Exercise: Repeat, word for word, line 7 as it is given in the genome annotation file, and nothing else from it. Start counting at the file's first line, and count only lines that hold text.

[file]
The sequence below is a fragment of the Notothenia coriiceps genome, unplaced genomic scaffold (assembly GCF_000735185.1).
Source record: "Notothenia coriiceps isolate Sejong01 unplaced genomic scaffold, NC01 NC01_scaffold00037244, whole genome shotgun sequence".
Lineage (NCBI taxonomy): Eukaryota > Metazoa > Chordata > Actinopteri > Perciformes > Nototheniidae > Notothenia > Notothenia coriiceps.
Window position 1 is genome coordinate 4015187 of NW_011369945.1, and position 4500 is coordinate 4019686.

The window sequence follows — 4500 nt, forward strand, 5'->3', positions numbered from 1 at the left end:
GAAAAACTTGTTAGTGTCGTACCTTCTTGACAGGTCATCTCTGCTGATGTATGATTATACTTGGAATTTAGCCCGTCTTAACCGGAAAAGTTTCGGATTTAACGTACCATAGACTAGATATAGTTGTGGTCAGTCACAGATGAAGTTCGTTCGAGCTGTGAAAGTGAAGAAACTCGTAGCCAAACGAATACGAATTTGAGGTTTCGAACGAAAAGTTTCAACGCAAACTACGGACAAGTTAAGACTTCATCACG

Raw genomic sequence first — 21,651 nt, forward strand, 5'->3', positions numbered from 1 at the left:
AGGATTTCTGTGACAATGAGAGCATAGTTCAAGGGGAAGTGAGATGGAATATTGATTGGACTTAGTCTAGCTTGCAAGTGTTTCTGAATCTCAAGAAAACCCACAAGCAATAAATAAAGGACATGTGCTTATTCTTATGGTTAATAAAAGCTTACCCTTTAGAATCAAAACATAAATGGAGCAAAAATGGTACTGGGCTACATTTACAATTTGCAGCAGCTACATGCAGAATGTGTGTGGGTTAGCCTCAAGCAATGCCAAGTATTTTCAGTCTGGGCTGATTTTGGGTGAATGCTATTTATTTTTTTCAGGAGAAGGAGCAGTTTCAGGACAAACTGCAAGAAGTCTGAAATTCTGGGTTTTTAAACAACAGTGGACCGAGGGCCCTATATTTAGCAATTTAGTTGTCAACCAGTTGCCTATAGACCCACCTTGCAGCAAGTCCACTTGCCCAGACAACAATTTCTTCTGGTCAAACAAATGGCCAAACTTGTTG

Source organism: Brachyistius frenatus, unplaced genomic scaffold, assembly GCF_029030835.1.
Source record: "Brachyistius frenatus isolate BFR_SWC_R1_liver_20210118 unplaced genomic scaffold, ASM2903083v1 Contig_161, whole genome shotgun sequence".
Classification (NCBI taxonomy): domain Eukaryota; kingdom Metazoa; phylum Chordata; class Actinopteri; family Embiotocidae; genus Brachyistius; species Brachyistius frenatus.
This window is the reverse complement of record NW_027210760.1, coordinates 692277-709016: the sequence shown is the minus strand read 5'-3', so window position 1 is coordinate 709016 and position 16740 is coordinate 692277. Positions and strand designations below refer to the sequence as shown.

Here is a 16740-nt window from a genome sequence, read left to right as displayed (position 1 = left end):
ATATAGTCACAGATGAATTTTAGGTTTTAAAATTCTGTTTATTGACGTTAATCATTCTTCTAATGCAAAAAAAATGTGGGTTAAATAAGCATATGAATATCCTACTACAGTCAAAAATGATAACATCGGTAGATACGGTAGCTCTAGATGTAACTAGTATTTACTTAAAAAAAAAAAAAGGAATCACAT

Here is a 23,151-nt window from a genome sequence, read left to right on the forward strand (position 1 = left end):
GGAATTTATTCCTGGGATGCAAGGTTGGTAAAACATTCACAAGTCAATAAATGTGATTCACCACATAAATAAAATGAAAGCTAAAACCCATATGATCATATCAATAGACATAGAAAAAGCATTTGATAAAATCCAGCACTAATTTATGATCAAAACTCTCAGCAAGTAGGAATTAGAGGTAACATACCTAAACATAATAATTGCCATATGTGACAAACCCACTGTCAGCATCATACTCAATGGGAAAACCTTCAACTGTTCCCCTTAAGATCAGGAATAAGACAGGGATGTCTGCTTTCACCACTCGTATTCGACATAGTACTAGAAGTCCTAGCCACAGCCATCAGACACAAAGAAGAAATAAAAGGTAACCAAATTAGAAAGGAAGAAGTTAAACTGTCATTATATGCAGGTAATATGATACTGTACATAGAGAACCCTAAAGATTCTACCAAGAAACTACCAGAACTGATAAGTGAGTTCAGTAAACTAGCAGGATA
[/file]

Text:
Raw genomic sequence first — 21,651 nt, forward strand, 5'->3', positions numbered from 1 at the left: